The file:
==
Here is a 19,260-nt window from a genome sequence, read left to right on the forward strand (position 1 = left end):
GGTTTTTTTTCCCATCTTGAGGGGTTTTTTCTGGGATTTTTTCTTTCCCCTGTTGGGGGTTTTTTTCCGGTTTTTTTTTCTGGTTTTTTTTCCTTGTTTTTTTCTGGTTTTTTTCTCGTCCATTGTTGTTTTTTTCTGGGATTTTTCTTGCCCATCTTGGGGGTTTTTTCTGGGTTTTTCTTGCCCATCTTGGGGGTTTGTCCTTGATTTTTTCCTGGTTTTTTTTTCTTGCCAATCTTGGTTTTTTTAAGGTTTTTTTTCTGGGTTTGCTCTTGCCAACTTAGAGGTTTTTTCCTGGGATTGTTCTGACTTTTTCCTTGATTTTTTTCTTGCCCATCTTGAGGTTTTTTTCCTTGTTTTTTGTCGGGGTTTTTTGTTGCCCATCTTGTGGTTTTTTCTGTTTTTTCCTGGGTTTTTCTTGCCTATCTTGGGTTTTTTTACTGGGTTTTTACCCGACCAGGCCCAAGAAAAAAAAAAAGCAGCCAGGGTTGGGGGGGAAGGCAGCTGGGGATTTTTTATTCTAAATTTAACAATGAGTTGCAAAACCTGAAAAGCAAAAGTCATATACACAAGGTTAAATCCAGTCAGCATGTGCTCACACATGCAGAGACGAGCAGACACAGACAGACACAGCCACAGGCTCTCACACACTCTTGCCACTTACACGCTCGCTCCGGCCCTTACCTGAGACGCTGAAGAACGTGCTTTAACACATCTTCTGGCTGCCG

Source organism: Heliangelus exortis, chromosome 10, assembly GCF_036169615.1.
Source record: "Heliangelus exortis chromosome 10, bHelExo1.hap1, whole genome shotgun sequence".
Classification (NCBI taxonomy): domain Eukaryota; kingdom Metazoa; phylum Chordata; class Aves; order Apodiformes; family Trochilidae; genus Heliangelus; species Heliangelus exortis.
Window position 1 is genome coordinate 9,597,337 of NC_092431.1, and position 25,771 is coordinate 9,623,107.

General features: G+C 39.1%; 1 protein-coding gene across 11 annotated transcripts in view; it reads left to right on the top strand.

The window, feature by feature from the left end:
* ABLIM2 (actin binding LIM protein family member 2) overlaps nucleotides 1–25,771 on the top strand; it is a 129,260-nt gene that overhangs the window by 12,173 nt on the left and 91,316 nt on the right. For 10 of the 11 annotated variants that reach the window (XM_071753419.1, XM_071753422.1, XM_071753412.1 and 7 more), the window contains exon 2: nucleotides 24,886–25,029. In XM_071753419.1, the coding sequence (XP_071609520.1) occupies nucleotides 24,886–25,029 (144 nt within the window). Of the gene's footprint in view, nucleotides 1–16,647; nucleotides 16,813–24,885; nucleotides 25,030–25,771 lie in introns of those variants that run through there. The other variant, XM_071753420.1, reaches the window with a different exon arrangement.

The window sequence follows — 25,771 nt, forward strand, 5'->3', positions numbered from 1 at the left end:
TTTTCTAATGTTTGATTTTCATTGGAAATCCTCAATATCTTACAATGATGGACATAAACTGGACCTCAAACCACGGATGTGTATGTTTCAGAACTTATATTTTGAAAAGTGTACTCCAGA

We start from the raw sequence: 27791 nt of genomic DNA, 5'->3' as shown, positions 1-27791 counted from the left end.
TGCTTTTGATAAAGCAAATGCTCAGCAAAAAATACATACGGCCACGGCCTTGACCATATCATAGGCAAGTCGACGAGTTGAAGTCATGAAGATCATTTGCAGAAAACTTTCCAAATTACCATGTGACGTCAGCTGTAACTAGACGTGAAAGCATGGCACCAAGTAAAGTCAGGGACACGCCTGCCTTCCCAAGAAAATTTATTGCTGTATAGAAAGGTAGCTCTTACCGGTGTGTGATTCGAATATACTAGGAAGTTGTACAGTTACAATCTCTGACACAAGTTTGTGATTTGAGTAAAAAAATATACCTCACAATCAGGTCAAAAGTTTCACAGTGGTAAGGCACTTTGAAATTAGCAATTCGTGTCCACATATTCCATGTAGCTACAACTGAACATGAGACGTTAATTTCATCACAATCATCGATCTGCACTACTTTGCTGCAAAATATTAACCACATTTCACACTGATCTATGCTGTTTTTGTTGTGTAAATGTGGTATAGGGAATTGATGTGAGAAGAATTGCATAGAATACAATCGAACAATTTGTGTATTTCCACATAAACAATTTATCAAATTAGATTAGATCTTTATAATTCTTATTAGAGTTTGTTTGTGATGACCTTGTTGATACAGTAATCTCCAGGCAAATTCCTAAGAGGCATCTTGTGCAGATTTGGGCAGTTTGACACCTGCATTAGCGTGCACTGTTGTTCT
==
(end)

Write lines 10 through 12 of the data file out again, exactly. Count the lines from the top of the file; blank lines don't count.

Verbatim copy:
The window sequence follows — 25,771 nt, forward strand, 5'->3', positions numbered from 1 at the left end:
TTTTCTAATGTTTGATTTTCATTGGAAATCCTCAATATCTTACAATGATGGACATAAACTGGACCTCAAACCACGGATGTGTATGTTTCAGAACTTATATTTTGAAAAGTGTACTCCAGA

We start from the raw sequence: 27791 nt of genomic DNA, 5'->3' as shown, positions 1-27791 counted from the left end.